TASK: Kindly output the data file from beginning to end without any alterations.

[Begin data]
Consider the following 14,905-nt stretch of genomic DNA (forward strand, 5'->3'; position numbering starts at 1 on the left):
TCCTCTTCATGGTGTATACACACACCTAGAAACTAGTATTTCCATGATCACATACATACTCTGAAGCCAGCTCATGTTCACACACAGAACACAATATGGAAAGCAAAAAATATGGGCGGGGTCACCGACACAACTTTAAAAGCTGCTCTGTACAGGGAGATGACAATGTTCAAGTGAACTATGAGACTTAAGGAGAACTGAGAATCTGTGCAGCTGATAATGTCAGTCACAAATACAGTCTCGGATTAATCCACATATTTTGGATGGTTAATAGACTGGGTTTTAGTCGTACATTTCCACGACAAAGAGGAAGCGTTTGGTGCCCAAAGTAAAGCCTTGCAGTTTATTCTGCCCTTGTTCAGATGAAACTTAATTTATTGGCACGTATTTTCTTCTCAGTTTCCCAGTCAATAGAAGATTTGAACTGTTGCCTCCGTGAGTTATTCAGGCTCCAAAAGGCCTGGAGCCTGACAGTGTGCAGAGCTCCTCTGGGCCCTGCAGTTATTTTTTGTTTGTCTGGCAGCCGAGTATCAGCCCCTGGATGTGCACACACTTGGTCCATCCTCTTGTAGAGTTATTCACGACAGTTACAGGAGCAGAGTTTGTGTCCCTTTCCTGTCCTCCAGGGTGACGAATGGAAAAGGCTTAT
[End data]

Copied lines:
Consider the following 14,905-nt stretch of genomic DNA (forward strand, 5'->3'; position numbering starts at 1 on the left):
TCCTCTTCATGGTGTATACACACACCTAGAAACTAGTATTTCCATGATCACATACATACTCTGAAGCCAGCTCATGTTCACACACAGAACACAATATGGAAAGCAAAAAATATGGGCGGGGTCACCGACACAACTTTAAAAGCTGCTCTGTACAGGGAGATGACAATGTTCAAGTGAACTATGAGACTTAAGGAGAACTGAGAATCTGTGCAGCTGATAATGTCAGTCACAAATACAGTCTCGGATTAATCCACATATTTTGGATGGTTAATAGACTGGGTTTTAGTCGTACATTTCCACGACAAAGAGGAAGCGTTTGGTGCCCAAAGTAAAGCCTTGCAGTTTATTCTGCCCTTGTTCAGATGAAACTTAATTTATTGGCACGTATTTTCTTCTCAGTTTCCCAGTCAATAGAAGATTTGAACTGTTGCCTCCGTGAGTTATTCAGGCTCCAAAAGGCCTGGAGCCTGACAGTGTGCAGAGCTCCTCTGGGCCCTGCAGTTATTTTTTGTTTGTCTGGCAGCCGAGTATCAGCCCCTGGATGTGCACACACTTGGTCCATCCTCTTGTAGAGTTATTCACGACAGTTACAGGAGCAGAGTTTGTGTCCCTTTCCTGTCCTCCAGGGTGACGAATGGAAAAGGCTTAT